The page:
The secret to the music subscription market may have been cracked by a wireless carrier that's targeting low-income consumers.
That's the conclusion of Bernstein analyst Craig Moffett, who detailed Muve, a music service offered by Leap Wireless. The wireless carrier owns Cricket, a prepaid phone service that is aimed at the folks that don't own an iPod and can't afford the infrastructure---PC, broadband connection, credit card---needed to pay 99 cents per song. Moffett quipped that a collection of 5,000 songs is enough to swap for a used car.
Enter Muve. Muve now has 100,000 subscribers over five months. That's not Apple growth, but not too shabby when you consider that Muve is only available on one handset on its Cricket network. Muve has been available in all Cricket markets for 2 months.
So what's the model?
The Muve service is "free." Actually, Muve is just bundled in a $55 a month cost of service with unlimited talk and data.
By integrating Muve with basic telecom service, Leap doesn't have to get credit cards and other details. Half of Leap's customers pay bills with cash. The majority of Leap customers are under 35 and make less than $35,000 a year.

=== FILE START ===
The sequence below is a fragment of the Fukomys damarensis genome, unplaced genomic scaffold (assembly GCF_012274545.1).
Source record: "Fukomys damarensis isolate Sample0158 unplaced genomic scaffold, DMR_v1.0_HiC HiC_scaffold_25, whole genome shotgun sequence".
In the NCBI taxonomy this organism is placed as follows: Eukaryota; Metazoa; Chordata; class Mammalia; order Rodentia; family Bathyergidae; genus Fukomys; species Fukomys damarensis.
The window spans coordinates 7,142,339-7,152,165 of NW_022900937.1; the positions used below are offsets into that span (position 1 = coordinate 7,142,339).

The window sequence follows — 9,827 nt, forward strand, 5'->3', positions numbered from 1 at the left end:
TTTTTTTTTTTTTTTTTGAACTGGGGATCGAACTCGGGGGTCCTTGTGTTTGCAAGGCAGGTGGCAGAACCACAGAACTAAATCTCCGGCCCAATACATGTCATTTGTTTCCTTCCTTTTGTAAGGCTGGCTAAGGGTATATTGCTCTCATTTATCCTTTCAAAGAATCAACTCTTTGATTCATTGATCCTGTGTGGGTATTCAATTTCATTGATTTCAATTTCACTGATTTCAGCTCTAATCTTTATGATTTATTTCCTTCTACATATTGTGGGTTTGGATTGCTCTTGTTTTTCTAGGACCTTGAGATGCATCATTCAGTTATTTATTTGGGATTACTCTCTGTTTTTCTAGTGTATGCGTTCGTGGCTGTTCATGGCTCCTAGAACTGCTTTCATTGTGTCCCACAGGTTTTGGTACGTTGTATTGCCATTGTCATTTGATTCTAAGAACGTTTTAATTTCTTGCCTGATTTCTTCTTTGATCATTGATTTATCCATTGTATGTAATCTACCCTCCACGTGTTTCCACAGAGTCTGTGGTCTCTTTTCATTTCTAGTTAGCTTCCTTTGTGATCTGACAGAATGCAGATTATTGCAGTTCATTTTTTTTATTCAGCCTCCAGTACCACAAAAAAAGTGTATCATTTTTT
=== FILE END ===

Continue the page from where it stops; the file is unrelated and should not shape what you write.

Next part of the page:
Songs can be kept indefinitely and downloaded at no incremental charge. Muve customers take advantage by downloading 400 songs a month.
Leap gets to lower churn and make out as customers buy ringtones based on music.
The recording industry is happy since Leap has access to more than 50 label libraries, including the big dogs.
Overall, the service makes a ton of sense. Leap gets to keep its customers. Moffett noted:
The lock in value for churn reduction is obvious. With more than 100 million songs downloaded in the few months since the service's inception, the average customer's library is also around 1,000 songs at this point. To switch providers would mean abandonment of a library with a notional value of $1,000, not to mention the investment in time and effort to have assembled the library in the first place.
Leap's Muve Music is one of the clearest strategies we've seen in the media/telecom space for addressing the affordability issues we've raised in our Poverty Problem